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Old 12-26-2009, 08:36 PM   #801
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Seems to me to be a design or manufacturing quality issue. The spacer must be the right length so that there is no lateral stress on the inner race of the brake side but also not slop around loose when the axle is tightened. I would try and run a vernier thru the hub and measure the outer race seat to seat distance and make sure the spacer is the same length. If the spacer is longer as per your findings either the spacer needs to be shortened or there needs to be a thin washer type landing created the thickness of the difference to keep the bearing on the sprocket side from being pressed in to far.

Looks like the manufacturer of the hubs is having 2 issues:

1. Not changing his tool tip as often as needed so as the tool wears the diameter of the bearing bores gets smaller during CNC milling process.

2. Spacers are not made to the correct length or the hub milling depth specification is off.

Woody should be able to determine if it is better to shorten the shaft or add the thin washer. He will ened to check how the sprocket cush assembly and bearings and spacers will fit when the change is made.

Looks like a very valid analysis to me BlueBull2007. Thanks for sharing with the forum.
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Old 12-27-2009, 01:53 PM   #802
EnderTheX
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Quote:
Originally Posted by JoelWisman
....

Indy Unlimited, I agree with your theory #1, "Not changing his tool tip as often as needed so as the tool wears the diameter of the bearing bores gets smaller during CNC milling process." Something like this occurred. On my bike, I measured the disk side bearing bore and it was way too tight. On another bike that was inspected before delivery at a customers request, the bore was spot on.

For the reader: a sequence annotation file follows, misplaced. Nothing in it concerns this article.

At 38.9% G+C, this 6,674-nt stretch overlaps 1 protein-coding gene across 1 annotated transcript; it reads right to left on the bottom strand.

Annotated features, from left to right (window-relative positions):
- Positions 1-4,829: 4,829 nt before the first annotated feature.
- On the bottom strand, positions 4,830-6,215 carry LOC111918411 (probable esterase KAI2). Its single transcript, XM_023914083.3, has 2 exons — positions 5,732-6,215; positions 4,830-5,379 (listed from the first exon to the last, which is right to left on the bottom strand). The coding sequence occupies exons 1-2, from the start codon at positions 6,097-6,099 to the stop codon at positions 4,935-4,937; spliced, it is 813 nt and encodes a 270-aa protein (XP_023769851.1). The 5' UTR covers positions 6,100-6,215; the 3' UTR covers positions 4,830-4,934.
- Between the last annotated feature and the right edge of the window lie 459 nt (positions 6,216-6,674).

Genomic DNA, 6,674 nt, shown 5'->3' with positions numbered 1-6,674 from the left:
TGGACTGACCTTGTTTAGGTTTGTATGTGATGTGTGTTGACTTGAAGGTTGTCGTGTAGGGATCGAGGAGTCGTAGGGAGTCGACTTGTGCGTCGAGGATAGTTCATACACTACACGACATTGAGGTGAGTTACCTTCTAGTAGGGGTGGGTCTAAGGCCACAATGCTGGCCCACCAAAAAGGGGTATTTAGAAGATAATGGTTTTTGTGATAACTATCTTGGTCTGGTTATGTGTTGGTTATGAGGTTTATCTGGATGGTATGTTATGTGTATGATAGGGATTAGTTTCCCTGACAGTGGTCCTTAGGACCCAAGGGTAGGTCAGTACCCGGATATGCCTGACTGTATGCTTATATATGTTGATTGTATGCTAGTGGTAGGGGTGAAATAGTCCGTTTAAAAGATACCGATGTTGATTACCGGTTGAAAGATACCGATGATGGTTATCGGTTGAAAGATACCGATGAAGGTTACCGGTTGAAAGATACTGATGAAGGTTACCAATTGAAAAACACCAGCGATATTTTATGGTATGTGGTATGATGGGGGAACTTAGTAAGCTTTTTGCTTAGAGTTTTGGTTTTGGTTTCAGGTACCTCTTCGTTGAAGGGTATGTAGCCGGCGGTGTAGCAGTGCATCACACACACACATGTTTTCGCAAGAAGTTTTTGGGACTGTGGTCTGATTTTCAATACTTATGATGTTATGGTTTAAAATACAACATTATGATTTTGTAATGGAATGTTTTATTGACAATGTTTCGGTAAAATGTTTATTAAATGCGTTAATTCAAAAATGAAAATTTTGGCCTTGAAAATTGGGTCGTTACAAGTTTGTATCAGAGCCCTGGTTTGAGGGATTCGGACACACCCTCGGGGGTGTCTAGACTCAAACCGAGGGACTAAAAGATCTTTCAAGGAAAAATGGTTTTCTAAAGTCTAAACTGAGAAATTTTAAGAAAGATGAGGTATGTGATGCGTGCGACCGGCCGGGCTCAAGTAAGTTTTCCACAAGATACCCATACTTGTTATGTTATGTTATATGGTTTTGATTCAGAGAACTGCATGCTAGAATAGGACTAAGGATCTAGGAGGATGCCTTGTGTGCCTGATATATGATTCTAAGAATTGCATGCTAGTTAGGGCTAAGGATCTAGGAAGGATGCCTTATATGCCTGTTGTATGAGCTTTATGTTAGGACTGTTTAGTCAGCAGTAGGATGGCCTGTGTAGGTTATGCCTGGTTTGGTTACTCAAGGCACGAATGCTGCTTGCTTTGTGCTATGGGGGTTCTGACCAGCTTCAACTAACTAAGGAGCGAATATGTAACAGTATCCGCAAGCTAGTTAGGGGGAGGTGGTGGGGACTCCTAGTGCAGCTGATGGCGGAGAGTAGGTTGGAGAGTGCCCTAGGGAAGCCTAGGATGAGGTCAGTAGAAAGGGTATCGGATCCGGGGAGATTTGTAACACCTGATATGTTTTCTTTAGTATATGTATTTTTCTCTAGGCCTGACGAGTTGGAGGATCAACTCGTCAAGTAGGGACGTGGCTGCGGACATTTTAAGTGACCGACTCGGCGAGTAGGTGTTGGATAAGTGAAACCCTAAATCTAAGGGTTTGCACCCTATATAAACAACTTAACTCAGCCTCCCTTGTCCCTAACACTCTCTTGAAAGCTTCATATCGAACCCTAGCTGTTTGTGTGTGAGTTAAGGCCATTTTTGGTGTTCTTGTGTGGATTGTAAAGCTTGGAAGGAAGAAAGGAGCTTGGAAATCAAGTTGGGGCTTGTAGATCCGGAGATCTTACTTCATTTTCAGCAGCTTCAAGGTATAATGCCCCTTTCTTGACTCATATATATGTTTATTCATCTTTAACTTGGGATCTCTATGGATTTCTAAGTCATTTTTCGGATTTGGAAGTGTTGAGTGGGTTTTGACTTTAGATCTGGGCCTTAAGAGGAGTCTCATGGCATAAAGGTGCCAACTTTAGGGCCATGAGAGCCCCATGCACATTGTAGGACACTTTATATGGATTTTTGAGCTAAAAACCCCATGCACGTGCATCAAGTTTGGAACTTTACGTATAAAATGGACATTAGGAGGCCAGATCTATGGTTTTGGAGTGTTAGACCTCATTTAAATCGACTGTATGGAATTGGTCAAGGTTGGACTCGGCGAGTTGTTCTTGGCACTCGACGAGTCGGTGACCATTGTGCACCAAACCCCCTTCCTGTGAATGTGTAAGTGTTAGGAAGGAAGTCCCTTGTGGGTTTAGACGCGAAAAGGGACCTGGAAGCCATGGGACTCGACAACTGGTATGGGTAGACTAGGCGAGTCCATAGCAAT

....


In any case, as with all motorcycles, I would encourage everyone to at least check there bikes often for wheel bearing wear.

Do this by center standing the bike and placing both your hands on the wheel on the same side but opposite each other and gently rock while feeling for increased play. Do this at multiple angles like 6 and 12 a-clock, 3 and 9 a-clock and so on. This simple test will also show when the rear forks, front forks, or head bearings are having a problem.

Check for bearing wear regardless of model or brand of motorcycle you own. I have seen low mile wheel bearing failure on both Honda and Aprillia this very year in our traded in inventory.

Good luck all, happy new years.

Kinda strange stuff with the hub, you would think BMW's QC department would catch this kind of stuff. I sure would specify a QC dimension on any bearing surfaces in my drawings.

Good info on checking the bearings. Luckily (and expensively) my knobbies wear so quickly it is easy for me to check when the wheel if off too. I will be checking my SV650SF next time I ride it too!!
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Old 12-27-2009, 02:02 PM   #803
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JoelWisman is right about checking your wheels for bearing play it is easy and when you start to feel the play you can plan on replacing the bearings. Us dirt bike riders go through wheel bearings like crazy due to mud and water getting in there and the pounding of off road trails.
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Old 12-27-2009, 02:58 PM   #804
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Thanks JoelWiseman for your comments, its appreciated. I know you get nailed to the wall at times by the inmates , but I thought I´d let you know your comments are appreciated by people like myself.

Keep it up bro & ride safe.
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Old 12-27-2009, 09:34 PM   #805
EnderTheX
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Quote:
Originally Posted by JoelWisman